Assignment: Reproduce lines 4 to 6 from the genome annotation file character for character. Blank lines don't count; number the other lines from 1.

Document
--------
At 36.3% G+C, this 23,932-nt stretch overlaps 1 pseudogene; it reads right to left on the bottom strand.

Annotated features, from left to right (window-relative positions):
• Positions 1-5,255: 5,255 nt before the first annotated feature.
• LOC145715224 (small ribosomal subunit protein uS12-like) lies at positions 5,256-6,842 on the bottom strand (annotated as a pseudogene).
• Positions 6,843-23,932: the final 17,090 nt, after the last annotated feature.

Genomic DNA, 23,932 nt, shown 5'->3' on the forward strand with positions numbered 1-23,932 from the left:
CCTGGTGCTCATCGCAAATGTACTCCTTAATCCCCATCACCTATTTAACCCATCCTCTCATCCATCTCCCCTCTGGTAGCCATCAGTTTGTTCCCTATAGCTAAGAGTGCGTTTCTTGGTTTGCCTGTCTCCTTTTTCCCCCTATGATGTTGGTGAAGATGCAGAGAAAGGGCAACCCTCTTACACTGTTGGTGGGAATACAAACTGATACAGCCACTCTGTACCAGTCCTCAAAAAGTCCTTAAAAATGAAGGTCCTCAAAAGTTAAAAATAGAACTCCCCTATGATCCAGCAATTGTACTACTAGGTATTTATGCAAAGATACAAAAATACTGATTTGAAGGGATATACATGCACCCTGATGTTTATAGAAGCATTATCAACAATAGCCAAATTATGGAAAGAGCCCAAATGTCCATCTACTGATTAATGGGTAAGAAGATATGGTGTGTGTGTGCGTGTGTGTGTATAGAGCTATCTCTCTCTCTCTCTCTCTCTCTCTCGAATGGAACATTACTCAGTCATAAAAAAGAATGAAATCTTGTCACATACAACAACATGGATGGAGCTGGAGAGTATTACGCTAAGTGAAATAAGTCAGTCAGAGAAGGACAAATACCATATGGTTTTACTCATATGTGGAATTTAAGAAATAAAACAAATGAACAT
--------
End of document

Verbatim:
• LOC145715224 (small ribosomal subunit protein uS12-like) lies at positions 5,256-6,842 on the bottom strand (annotated as a pseudogene).
• Positions 6,843-23,932: the final 17,090 nt, after the last annotated feature.

Genomic DNA, 23,932 nt, shown 5'->3' on the forward strand with positions numbered 1-23,932 from the left: